The twisted terror that can live on at the heart of one’s grief, especially when that grief is over the death of a child, has been the subject of cinematic exploration for many decades. From Donald Sutherland imagining his drowned daughter stalking him on the streets of Venice in Nicholas Roeg’s Don’t Look Now, to Charlotte Rampling violently unraveling in Lars Von Trier’s Antichrist, to Toni Collette being overcome by the occult in Ari Aster’s Hereditary, many filmmakers have combined aspects of psychological and supernatural horror to examine how the grief and the guilt that results from losing a child can continue to haunt us.
The latest addition to this strange and sad canon is Swedish filmmaker Johannes Nyholm’s Koko-di Koko-da, in which a grieving couple attempt to revive their crumbling marriage on a camping trip and instead find themselves trapped in an endless cycle of nightmarish events. Yet despite this film’s boundless originality, especially when it comes to crafting terrifying images, one is left with more of a sense of respect for what was attempted in Koko-di Koko-da than of enjoyment of what resulted.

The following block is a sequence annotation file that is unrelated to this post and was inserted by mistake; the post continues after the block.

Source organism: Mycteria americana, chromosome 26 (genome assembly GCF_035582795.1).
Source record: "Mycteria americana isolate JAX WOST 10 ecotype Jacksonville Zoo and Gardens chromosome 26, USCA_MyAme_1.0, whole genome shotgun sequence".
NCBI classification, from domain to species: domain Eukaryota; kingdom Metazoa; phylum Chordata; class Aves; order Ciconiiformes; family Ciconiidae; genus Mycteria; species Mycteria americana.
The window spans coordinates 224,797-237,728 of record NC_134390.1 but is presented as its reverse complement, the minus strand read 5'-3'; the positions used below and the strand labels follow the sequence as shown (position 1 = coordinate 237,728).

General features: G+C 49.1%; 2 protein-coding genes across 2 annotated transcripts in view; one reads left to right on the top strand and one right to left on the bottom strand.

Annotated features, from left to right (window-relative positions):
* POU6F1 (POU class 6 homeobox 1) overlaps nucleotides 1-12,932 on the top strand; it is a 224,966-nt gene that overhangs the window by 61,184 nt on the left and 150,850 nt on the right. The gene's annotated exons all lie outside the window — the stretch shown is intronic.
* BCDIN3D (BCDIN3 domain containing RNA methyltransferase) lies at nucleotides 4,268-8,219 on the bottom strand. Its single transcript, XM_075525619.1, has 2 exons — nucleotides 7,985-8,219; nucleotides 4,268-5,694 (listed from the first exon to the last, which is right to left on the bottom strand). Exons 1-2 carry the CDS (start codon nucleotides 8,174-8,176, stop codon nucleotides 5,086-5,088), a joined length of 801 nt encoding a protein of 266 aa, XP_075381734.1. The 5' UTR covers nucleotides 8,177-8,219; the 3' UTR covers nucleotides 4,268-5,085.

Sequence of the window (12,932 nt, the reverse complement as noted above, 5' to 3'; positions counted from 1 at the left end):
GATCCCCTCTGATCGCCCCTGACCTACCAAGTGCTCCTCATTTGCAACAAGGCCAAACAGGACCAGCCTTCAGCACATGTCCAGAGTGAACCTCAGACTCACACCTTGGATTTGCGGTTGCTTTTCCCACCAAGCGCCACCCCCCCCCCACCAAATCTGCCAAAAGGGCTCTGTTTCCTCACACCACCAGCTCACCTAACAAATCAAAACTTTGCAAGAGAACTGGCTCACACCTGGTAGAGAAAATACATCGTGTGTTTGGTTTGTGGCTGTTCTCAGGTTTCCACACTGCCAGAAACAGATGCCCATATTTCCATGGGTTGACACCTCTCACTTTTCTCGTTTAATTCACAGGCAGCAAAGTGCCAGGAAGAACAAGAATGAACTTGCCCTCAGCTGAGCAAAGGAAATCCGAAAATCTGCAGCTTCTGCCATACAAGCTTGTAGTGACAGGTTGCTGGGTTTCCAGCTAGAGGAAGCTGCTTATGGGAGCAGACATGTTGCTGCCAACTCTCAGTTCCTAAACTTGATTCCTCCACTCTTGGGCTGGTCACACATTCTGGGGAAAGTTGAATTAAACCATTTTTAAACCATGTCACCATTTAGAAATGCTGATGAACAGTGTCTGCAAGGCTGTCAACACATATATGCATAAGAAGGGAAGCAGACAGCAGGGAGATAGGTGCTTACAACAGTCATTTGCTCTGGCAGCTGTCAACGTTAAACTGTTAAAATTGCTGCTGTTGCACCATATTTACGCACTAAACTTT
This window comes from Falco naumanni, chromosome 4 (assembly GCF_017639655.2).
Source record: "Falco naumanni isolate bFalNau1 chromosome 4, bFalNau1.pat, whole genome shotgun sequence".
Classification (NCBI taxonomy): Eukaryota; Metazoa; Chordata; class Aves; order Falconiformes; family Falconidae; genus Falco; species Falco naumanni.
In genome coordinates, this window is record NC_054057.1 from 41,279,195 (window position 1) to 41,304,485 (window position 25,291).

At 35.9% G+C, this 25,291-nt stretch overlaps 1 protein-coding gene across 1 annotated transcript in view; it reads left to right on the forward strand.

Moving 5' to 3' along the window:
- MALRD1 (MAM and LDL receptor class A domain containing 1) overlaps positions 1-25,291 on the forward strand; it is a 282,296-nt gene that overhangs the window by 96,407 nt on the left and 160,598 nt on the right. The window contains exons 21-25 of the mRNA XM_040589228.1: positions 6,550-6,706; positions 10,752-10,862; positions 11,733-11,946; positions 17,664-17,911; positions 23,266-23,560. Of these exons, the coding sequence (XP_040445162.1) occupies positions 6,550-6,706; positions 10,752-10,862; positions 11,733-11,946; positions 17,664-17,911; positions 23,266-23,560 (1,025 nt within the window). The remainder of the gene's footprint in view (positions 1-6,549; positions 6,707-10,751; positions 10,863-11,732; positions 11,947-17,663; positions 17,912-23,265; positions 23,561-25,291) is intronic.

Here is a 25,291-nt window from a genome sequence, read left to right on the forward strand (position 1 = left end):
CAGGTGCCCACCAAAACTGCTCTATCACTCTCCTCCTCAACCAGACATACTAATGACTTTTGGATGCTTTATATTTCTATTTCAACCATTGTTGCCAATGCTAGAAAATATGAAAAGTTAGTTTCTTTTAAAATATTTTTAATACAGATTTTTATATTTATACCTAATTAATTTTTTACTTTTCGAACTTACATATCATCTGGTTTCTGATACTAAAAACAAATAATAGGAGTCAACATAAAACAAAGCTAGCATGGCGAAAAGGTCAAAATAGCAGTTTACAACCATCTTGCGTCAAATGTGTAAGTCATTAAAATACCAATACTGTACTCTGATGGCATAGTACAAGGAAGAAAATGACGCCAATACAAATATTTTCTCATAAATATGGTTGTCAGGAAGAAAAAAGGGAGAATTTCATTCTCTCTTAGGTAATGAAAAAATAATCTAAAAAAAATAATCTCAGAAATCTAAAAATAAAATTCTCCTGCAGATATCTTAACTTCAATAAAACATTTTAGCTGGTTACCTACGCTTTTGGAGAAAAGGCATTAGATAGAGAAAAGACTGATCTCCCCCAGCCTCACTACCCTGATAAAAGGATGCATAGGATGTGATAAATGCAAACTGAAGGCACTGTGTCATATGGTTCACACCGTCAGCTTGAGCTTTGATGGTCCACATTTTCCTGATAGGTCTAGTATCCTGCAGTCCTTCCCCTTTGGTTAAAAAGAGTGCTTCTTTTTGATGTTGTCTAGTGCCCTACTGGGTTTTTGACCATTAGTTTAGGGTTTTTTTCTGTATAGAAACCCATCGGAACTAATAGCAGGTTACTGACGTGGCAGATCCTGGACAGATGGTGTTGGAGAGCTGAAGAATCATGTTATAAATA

Into the Woods
The film takes its title from the delightfully creepy song emitted by a music box purchased for Maja (Katarina Jakobson) for her eighth birthday. Maja and her parents, Tobias (Leif Edlund) and Elin (Ylva Gallon), are visiting Denmark from their native Sweden to celebrate the occasion, but what begins as a lovely portrait of familial happiness quickly devolves into tragedy when Elin is taken to the hospital with a case of shellfish poisoning. The next morning, one member of the trio has passed away in the night – but it isn’t Elin.